SOMA Breath for Deep Relaxation and Emotional Release

June 07, 2021, Publisher: Breath Hub

Created in 2012 by the holistic health expert, breathing therapist and pharmacist Niraj Naik, SOMA Breath is a school based on pranayama (yogic breath) techniques.

It combines rhythmic breathing, breath retention and extended exhalation techniques with relaxation, visualization, meditation and bandha (interior body locks). In addition to yogic principles, it also uses educational music designed to influence brainwave activation.

What are the benefits of SOMA Breath?

Brain Function Improvement:

In 2016, a team of NASA scientists and founders of Peak Neurofitness measured the brainwaves of people who were practising SOMA breath. It was proven that participants experienced emotional release, deep relaxation and awareness —  AHA moments —  and showed improved brain function with only one session.

Anxiety/Depression Treatment: 

According to a study by Dr Jeff Tarrant, a neuroscientist and founder of NeuroMeditation Institute, a 22-minute SOMA Breath practice was proven to produce gamma brainwave activity. Gamma brainwaves are associated with highly inspired thinking and peak flow states of consciousness and usually seen in experienced meditators. The study results showed SOMA Breath could be as effective as psychedelics in treating anxiety and depression.

You can find more on breathing exercises for alleviating panic attacks and anxiety here. 

Autonomic Nervous System Control: 

Recent scientific research has shown a direct link between heart rate, autonomic nervous system, and respiration. This phenomenon, long known intuitively in the yogic tradition, is explained by modern science as follows: Inhalation stimulates our sympathetic nervous system, and our heart rate accelerates. Exhalation stimulates our parasympathetic nervous system, and our heart rate slows down. This natural ‘gear shift’, known as heart coherence , allows us to shift between systems in the face of physical, emotional, and psychological events that we experience throughout the day.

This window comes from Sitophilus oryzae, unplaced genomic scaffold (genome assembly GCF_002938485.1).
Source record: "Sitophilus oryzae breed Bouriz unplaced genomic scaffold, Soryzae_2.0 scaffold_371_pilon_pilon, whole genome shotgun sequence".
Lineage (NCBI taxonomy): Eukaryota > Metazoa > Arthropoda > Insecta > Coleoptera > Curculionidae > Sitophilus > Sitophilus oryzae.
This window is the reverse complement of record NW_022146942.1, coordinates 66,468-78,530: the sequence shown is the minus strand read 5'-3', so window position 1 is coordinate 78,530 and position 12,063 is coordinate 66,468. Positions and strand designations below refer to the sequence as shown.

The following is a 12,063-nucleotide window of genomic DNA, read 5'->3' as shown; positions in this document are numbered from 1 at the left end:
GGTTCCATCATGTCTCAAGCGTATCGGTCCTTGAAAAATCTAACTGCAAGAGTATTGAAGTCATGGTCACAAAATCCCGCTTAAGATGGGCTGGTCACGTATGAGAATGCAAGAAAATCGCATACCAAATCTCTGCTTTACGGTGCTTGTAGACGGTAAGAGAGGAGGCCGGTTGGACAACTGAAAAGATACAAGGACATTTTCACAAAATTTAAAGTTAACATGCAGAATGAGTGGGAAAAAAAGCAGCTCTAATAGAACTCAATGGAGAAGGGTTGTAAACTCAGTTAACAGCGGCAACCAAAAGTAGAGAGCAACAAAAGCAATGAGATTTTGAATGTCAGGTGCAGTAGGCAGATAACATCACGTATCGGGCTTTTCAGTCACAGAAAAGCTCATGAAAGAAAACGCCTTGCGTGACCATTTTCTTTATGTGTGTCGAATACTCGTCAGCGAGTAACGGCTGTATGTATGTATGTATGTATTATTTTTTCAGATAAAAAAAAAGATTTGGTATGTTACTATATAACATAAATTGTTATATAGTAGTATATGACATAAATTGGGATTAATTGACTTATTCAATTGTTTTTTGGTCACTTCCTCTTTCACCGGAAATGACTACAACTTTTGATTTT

However, stress can cause this automatic process to have breakdowns, extremities or deviations. In that case, neuroscientists point to breath control as the best thing to do. This, in theory, is pretty simple: To switch to the parasympathetic system, extend your out-breaths. To switch to the sympathetic system, extend your in-breaths. If you need a balance of these two systems, balance the duration of your inhalations and exhalations.

SOMA Breath aims to bring the autonomic nervous system to an optimum balance with a rhythmic breathing practice where you breathe in and out for a count of 4. The rhythmic breathing patterns practised daily turns into habits thanks to the neuroplasticity of the brain.

You can find more on the relationship between breath and the neuroplasticity of the brain here. 

Self-healing: 

Self-healing power is an ability we all have —  just like how a physical wound heals. Internal healing is active not only on a physical level but also on psychological and mental levels. This restorative, regenerative mechanism can be best utilized by breathing practices that trigger a shift to the parasympathetic nervous system.

The parasympathetic nervous system is where the body relaxes, where calmness and serenity replace stress and worry, and where healing and restoration take place. For the transition, we only need to make sure our out-breath is twice as long as our in-breath —  sometimes, all it takes is a few breaths. We can, for example, breathe in for a count of 2 and breathe out for a count of 4.

By controlling our breath, we can calm ourselves at times of anxiety and stress and strengthen the internal healing process with regular practice. However, we must remember that we need both systems to function in a balanced way throughout the day. SOMA Breath aims to achieve optimum balance with a combination of rhythmic breathing, breath retention and extended exhalation.

Stress Control: 

Oxygen is vital to each and every cell in our bodies. But did you know that excess oxygen can be harmful? Too much oxygen as a result of over-breathing triggers oxidative stress and leads to many physical and psychological illnesses. The easiest way to reach the optimum balance of oxygen and carbon dioxide is by controlling our breath.

The breath retention (kumbhaka) technique temporarily lowers the oxygen levels. According to studies, brief periods of low oxygen (intermittent hypoxia) allow stem cells to move to areas where they can repair and rejuvenate healthy cells. As this stimulates the production of new muscle tissues, red blood cells and even blood veins, it improves health and stamina. It strengthens the immune system, balances the blood sugar levels and even supports the production of new brain cells. Cells absorb optimum levels of oxygen, and all functions of the body — from circulatory to digestive systems —  run more effectively.

This holistic healing effect makes you more resistant to stress while decreasing the overall stress levels. As a result, we feel both physically and mentally relaxed and alive.